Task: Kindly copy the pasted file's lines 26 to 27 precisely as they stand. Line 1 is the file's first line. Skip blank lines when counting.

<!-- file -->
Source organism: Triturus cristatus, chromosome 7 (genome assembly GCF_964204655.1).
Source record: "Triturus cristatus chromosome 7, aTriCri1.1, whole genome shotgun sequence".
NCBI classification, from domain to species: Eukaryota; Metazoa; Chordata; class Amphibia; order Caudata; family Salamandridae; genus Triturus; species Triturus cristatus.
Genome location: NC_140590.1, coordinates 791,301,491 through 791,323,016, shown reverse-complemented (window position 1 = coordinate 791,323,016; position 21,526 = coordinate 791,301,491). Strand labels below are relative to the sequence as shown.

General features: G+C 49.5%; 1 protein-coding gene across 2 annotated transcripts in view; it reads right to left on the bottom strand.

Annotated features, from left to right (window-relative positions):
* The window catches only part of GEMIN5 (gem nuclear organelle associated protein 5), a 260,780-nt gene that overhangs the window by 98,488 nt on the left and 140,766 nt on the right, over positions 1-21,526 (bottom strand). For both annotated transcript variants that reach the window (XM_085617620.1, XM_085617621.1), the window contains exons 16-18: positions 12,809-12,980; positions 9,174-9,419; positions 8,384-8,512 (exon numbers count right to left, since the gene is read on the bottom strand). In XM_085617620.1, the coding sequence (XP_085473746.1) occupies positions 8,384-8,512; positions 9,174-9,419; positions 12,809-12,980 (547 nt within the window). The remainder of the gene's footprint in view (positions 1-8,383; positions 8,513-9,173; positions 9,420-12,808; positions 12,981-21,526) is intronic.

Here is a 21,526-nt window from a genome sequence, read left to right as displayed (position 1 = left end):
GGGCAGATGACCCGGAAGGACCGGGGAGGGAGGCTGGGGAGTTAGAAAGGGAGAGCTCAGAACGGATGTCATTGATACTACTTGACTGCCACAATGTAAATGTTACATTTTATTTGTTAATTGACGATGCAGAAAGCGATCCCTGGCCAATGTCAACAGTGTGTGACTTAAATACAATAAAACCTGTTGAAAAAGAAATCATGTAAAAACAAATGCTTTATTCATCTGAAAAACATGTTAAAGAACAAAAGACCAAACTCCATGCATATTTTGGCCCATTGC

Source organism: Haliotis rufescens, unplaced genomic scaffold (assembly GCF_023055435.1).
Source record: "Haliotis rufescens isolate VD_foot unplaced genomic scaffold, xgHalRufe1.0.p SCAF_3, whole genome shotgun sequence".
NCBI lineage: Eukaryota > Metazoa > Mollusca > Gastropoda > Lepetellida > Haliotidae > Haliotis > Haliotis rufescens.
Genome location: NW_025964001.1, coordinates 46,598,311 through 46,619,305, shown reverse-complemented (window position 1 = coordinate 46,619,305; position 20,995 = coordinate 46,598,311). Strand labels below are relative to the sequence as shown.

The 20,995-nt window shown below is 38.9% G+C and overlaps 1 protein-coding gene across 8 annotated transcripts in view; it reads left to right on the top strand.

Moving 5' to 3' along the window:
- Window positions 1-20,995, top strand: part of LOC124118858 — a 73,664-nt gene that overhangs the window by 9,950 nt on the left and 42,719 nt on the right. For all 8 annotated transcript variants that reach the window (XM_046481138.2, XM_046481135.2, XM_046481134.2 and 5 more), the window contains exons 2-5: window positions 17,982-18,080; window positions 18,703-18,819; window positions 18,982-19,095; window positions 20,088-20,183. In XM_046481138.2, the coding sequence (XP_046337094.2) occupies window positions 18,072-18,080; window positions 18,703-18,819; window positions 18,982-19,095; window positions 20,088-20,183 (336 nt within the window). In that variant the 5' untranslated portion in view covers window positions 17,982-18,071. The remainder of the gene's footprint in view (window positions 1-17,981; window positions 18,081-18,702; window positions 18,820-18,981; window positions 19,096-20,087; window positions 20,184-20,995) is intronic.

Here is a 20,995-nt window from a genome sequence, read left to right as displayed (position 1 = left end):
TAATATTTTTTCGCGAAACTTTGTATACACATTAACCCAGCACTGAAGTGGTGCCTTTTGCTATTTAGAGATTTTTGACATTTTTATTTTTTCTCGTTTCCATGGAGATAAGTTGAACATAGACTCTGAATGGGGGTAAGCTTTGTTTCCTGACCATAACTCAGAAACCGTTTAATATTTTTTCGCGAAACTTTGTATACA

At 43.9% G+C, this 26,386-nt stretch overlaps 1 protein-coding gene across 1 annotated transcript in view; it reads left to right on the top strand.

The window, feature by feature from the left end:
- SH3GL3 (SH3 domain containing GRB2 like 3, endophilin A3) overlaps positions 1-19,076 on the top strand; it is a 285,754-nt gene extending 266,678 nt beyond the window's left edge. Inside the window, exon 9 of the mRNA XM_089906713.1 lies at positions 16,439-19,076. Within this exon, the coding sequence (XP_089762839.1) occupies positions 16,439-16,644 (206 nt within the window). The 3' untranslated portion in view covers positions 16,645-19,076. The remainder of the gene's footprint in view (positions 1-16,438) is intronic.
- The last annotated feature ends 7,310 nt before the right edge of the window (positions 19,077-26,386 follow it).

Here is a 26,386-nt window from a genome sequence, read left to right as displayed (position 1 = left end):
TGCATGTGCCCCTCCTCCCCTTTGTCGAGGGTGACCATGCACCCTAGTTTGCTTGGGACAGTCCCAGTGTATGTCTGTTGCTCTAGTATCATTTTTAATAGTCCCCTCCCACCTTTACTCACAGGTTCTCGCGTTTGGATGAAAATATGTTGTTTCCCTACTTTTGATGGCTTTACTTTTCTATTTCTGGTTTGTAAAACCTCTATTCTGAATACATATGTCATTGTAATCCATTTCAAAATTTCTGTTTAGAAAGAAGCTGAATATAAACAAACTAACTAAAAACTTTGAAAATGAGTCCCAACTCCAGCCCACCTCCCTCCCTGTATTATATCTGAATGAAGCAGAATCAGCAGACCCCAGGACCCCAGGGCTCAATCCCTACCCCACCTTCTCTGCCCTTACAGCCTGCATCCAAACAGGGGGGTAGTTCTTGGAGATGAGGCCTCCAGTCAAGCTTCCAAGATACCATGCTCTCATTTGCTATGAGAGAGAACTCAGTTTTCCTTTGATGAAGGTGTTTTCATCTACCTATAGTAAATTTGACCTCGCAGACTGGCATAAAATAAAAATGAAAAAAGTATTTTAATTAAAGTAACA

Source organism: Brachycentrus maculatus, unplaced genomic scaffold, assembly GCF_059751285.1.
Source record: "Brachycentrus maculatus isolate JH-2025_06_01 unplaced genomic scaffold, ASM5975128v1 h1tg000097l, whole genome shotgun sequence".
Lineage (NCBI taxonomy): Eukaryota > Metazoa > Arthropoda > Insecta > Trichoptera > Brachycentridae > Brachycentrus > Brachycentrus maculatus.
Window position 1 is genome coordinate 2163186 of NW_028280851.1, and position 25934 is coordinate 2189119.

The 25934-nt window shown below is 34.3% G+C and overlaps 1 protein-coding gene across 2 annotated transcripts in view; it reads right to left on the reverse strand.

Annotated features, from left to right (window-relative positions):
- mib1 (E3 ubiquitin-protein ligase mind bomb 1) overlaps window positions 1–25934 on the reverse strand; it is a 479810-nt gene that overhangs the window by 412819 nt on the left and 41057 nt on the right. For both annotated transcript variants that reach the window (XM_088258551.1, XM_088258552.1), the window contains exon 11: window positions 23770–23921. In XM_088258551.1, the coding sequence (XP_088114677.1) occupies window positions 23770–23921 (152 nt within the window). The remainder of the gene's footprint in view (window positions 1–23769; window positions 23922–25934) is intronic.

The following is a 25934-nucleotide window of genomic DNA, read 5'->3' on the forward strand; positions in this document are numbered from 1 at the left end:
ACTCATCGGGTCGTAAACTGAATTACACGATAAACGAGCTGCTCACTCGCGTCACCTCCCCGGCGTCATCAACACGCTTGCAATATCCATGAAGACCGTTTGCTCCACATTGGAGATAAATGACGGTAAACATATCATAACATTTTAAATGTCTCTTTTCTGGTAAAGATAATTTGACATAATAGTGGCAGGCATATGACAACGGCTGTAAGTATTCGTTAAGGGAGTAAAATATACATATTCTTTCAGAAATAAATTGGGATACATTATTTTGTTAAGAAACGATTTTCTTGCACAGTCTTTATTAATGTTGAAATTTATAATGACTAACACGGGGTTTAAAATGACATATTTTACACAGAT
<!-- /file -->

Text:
Source record: "Brachycentrus maculatus isolate JH-2025_06_01 unplaced genomic scaffold, ASM5975128v1 h1tg000097l, whole genome shotgun sequence".
Lineage (NCBI taxonomy): Eukaryota > Metazoa > Arthropoda > Insecta > Trichoptera > Brachycentridae > Brachycentrus > Brachycentrus maculatus.